>faith the adventure


Yvon Chouinard, climber, surfer, the founder of Patagonia clothing company, and generally reluctant businessman says that true adventure doesn’t begin until things go wrong. If one sets out on a road trip and travels great distances through new and exciting terrain, there is still no true adventure happening. But if the van breaks down in the jungle, or the van is stolen, or a hitchhiker causes some serious grief, or one gets malaria, etc., then the adventure has begun. In this sense, adventures cannot be purchased or manufactured. An adventure travel agency does not sell you adventure.

Adventure is what all great stories are made from. And adventure is often the greatest teacher.

From a broad perspective one can then understand a merely lived life, that is, the life that continues safely from beginning to end of day, from one day to the next, and year to year, is not an adventure. Though such a life can be good and rewarding in many ways. But without adventure one could say something significant is missing. From a Christian perspective adventure may be the process of faith itself.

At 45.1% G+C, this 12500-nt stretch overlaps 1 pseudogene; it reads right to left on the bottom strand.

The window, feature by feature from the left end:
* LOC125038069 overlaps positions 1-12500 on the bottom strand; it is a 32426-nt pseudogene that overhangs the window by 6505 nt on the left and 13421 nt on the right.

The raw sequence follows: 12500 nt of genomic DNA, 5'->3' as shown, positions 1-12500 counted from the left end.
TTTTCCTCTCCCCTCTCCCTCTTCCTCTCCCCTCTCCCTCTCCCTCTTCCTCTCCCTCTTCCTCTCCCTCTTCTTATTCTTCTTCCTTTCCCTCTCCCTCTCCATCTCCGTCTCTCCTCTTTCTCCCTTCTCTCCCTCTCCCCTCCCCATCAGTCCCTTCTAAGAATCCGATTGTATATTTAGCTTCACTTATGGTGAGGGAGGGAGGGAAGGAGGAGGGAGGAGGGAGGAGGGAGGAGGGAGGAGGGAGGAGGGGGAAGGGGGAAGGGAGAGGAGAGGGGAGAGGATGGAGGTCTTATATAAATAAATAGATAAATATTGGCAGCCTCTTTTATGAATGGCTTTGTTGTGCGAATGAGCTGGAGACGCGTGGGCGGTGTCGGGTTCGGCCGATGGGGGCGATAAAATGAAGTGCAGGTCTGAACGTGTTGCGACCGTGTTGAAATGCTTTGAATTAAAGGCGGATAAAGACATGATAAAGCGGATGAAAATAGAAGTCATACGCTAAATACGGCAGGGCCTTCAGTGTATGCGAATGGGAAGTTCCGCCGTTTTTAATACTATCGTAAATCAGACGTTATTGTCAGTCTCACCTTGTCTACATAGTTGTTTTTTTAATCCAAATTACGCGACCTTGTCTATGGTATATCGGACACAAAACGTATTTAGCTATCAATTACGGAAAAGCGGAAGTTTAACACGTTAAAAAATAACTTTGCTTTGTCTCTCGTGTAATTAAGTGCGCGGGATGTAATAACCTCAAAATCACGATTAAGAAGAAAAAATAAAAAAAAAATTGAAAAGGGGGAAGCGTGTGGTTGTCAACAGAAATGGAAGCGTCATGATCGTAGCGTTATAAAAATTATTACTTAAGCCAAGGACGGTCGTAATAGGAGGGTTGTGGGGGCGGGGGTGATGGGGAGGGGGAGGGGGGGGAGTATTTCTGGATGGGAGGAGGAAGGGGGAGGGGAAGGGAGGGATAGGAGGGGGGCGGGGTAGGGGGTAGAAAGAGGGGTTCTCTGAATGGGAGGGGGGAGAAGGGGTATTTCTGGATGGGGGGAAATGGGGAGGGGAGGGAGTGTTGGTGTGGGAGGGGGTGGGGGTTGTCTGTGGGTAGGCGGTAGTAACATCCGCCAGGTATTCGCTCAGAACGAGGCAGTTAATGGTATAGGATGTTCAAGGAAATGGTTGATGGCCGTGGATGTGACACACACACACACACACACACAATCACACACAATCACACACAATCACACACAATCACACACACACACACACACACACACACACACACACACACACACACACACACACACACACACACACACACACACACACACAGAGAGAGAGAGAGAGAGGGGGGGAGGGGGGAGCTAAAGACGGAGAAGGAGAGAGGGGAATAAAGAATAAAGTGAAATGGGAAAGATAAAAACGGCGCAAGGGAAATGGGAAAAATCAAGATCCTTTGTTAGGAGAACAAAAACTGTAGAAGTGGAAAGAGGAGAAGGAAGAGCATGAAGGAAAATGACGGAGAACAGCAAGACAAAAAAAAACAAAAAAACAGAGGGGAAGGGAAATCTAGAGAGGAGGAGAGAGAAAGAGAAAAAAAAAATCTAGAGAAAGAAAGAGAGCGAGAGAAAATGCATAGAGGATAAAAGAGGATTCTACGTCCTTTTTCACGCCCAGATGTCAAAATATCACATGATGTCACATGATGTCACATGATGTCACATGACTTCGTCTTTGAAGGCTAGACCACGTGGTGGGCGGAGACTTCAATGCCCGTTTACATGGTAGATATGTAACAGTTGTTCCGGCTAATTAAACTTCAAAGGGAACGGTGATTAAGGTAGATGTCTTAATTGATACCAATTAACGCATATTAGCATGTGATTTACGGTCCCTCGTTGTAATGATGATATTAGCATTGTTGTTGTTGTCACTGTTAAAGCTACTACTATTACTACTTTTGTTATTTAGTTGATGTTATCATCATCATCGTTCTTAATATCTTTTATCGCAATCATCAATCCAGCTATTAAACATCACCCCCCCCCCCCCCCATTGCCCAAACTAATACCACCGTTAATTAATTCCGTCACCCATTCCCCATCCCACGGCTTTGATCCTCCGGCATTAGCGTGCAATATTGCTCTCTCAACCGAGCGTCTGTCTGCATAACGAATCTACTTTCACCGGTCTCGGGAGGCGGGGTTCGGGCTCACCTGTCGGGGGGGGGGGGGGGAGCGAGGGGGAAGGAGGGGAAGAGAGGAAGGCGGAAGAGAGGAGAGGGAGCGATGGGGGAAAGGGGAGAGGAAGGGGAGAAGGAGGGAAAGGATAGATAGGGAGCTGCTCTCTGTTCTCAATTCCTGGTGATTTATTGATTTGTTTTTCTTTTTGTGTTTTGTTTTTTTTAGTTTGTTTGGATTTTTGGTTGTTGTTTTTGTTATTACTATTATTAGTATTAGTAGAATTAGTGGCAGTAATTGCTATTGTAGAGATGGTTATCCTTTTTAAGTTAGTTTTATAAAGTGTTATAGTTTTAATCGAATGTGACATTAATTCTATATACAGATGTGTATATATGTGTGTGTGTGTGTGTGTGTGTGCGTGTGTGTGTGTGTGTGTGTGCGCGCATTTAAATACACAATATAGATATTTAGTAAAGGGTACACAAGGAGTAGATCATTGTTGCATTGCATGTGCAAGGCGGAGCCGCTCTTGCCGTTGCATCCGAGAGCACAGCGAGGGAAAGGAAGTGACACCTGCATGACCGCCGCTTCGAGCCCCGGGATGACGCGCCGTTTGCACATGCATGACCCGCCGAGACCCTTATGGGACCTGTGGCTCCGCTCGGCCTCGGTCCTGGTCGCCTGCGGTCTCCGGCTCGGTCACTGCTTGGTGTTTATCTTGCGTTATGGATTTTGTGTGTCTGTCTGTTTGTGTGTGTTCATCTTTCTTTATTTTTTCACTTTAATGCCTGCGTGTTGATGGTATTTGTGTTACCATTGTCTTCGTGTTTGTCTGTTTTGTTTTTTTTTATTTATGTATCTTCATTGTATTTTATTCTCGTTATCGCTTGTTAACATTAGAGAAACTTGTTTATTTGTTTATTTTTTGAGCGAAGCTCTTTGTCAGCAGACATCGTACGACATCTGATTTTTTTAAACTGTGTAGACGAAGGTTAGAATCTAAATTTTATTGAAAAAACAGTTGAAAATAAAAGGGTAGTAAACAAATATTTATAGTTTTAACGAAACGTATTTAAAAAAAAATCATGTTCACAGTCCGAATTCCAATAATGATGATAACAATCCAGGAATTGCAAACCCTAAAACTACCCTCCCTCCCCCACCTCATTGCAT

Imagine sailing on the high seas and your boat is knocked down in a sudden storm, the boat’s mast is sheared off, and the rudder is damaged. What was a fun and pleasant journey has now turned into an adventure of fear and trembling. In such a situation one cannot give up hope or one is likely to die. Work, effort, struggle ensue. The stakes have increased and everything seems riskier. What is important becomes clearer. What is superfluous is not longer cherished. Discovering the true nature of faith happens when one’s mast is sheared off and the seas are coming over the sides of the boat. I don’t see another way around it.

And yet, that is the adventure. As far as I can tell, there is no faith without the dark night of the soul. There is no faith without a wrestling match with God.